• 19. Financial Ratios
  • 20. Financial Ratios • Return on Equity (ROE) Also called Growth and Profitability metrics. • Return on Net Assets (RONA) Used to set goals and measure performance against • Gross Profit Margin, Operating Profit them. Range from general indicators to industry- Margin, Net Profit Margin specific ratios. Performance Ratios • Asset Turnover Measure a company‟s ability to earn a return on • Inventory Turnover investment and the company‟s efficiency in turning over • Receivables Turnover its assets. • Days Sales Outstanding (DSO) • Debt Ratio Calculations that help to demonstrate the ability of a • Debt to Equity Ratio firm to cover its liabilities as they come due. Solvency Ratios • LT Debt to Capitalization Ratio Measure of how much a company is relying on • Interest Coverage Ratio creditors to fund required asset levels at any point in time. • Payables Coverage Ratio • Current Ratio Availability of cash or near-cash assets for the purpose • Quick Ratio of meeting obligations. Liquidity Ratios • Working Capital Ratio Measure a company‟s ability to pay maturing • Cash Flow Ratio obligations. • Earnings Per Share (EPS) Also called Market Ratios, reflect performance of the • Price/Earnings (P/E) Ratio shareholders‟ investment in terms of stock price Investment Ratios performance and dividend activity. • Dividend Yield • Dividend Cover20 © 2012 Deloitte Touche Tohmatsu India Private Limited
  • 21. Performance Ratios Ratio Explanation Calculation Desired Value NET INCOME Return on Equity Return generated on a shareholder‟s investment. AVG TOTAL EQUITY Return on Net Assets EBIT Percent return on money tied up in a business. (RONA) AVG NET ASSETS Indicates the proportion of sales that contribute to GROSS PROFIT Gross Profit Margin fixed costs and profits, as opposed to variable SALES costs. Indicates margin for operating activities, not EBIT Operating Profit Margin including interest or tax expense. SALES NET INCOME Net Profit Margin Calculates the total margin including all expenses. SALES Indicates how well fixed assets are used to SALES Fixed Asset Turnover generate sales. AVG FIXED ASSETS Indicates how well a company uses all of its assets SALES Total Asset Turnover to generate sales. AVG TOTAL ASSETS Indicates how quickly a company sells its inventory COGS Inventory Turnover items. Measured in terms of how many times an AVG INVENTORY item is sold in a period (typically yearly). Demonstrates company‟s ability to collect SALES (on account) Receivables Turnover receivables quickly. AVG RECEIVABLES Shows both the average time it takes to turn the Days Sales RECEIVABLES * No. of Days receivables into cash and the age, in terms of Outstanding (DSO) TOTAL CREDIT SALES days, of a companys accounts receivable21 © 2012 Deloitte Touche Tohmatsu India Private Limited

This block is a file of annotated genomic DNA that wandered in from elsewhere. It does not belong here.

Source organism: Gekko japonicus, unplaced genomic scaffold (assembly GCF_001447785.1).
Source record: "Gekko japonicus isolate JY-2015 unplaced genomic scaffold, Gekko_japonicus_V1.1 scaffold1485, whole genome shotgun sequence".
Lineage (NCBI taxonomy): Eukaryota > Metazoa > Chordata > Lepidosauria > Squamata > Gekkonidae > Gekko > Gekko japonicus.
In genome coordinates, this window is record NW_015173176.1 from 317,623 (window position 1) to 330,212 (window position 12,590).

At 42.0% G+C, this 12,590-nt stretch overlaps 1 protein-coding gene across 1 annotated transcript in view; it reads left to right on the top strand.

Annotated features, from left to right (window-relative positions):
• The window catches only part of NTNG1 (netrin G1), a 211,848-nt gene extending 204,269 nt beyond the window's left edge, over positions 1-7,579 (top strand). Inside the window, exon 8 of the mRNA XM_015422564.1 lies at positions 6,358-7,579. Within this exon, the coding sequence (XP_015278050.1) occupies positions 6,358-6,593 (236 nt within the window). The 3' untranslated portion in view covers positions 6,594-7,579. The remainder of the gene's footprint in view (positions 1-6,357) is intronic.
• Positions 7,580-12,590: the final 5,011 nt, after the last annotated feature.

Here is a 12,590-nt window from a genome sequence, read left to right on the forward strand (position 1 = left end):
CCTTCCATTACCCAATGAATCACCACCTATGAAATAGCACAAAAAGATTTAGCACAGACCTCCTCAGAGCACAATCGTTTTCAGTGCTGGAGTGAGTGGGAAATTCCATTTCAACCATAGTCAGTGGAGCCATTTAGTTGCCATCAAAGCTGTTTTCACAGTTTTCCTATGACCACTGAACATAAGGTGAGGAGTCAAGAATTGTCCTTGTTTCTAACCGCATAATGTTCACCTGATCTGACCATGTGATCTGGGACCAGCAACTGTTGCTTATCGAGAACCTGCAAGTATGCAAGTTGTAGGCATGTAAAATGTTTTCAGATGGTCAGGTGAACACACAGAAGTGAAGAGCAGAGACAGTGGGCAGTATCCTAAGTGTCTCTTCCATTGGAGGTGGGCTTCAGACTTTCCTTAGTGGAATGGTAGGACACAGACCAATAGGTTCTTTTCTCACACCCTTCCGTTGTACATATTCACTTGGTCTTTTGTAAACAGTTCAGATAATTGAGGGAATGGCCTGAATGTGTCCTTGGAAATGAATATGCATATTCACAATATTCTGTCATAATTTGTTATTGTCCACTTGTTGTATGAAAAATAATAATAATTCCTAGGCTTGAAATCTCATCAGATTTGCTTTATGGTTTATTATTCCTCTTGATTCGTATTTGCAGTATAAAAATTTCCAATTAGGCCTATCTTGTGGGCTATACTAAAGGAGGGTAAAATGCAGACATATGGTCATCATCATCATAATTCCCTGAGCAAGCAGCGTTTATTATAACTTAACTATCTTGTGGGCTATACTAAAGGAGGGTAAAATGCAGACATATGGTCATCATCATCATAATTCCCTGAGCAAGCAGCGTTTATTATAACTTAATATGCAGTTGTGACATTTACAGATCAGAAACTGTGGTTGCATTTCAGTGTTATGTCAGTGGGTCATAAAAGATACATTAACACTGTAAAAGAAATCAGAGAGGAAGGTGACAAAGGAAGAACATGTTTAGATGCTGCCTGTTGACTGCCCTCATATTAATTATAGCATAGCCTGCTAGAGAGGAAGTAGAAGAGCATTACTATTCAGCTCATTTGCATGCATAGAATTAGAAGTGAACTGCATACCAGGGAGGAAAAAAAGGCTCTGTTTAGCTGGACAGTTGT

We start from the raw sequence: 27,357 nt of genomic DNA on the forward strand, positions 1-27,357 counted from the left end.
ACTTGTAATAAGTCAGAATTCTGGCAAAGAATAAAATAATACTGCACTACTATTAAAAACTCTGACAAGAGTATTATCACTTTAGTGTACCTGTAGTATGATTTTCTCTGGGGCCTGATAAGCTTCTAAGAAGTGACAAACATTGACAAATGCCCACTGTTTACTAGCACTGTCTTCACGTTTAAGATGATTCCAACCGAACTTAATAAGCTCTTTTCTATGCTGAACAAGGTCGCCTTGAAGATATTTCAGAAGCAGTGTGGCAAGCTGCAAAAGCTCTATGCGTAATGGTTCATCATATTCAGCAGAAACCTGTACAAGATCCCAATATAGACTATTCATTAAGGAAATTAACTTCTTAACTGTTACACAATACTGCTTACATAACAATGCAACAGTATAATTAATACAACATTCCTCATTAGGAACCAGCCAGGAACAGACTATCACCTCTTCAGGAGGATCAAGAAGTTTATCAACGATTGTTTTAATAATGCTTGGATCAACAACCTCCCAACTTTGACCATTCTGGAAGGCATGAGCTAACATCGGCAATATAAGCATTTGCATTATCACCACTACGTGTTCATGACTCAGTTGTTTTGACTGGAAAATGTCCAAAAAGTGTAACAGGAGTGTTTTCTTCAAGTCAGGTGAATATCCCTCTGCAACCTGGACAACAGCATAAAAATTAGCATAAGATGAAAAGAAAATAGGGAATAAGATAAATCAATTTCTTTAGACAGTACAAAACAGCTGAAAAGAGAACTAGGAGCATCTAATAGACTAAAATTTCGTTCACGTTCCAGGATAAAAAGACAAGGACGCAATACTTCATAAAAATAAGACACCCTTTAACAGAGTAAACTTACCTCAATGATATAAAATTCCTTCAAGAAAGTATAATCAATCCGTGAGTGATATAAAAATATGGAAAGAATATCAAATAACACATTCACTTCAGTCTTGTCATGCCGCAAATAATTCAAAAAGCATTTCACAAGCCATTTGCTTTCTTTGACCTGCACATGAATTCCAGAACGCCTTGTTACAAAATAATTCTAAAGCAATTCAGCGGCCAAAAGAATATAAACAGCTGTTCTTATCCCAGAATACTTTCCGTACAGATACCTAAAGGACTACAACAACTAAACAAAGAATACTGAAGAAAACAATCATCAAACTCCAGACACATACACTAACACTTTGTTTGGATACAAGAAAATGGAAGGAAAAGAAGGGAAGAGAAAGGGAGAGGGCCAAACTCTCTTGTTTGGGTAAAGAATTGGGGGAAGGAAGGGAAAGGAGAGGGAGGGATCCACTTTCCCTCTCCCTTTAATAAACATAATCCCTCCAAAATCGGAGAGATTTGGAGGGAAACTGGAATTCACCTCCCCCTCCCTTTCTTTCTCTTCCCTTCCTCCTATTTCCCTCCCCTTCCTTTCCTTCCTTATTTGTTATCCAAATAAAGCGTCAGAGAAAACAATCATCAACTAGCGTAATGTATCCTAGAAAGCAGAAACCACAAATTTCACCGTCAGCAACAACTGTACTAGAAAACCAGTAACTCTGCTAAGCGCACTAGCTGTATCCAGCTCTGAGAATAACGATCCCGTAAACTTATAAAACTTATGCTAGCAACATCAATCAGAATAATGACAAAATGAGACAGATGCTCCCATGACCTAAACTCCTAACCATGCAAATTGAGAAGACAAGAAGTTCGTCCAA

• 22. Solvency Ratios Ratio Explanation Calculation Desired Value Calculates the percentage of the company‟s assets TOTAL LIABILITIES Debt Ratio that are financed by debt. TOTAL ASSETS Indicates the amount of debt held by a company TOTAL LIABIILITIES Debt to Equity Ratio relative to the funding provided by the TOTAL EQUITY shareholders. LT Debt to Separates long-term debt and compares it to LONG TERM DEBT Capitalization Ratio company‟s total capital. LTD + TOTAL EQUITY Indicates the size of the interest expense relative EBIT Interest Coverage Ratio to earnings by showing the number of times that INTEREST EXPENSE earnings will “cover” interest expenses in a year. Indicates the size of the payables expense relative Payables Coverage EBIT to earnings by showing the number of times that Ratio ACCOUNTS PAYABLE earnings will “cover” payables.22 © 2012 Deloitte Touche Tohmatsu India Private Limited
  • 23. Liquidity Ratios Ratio Explanation Calculation Desired Value Indicates short-term liquidity by comparing CURRENT Current Ratio obligations due within one year with assets that will ASSETS turn into cash within one year. CURRENT LIABILITIES Similar to the Current Ratio, but a more QUICK ASSETS Quick Ratio conservative view. The numerator here excludes CURRENT LIABILITIES inventory. Refers to capital available to address immediate CURRENT ASSETS Working Capital operating needs of the company. CURRENT LIABILITIES Compares average liabilities due within one year CASH + M/S + CFO Cash Flow Ratio to cash generated in the course of a year by CURRENT LIABILITES operations.23 © 2012 Deloitte Touche Tohmatsu India Private Limited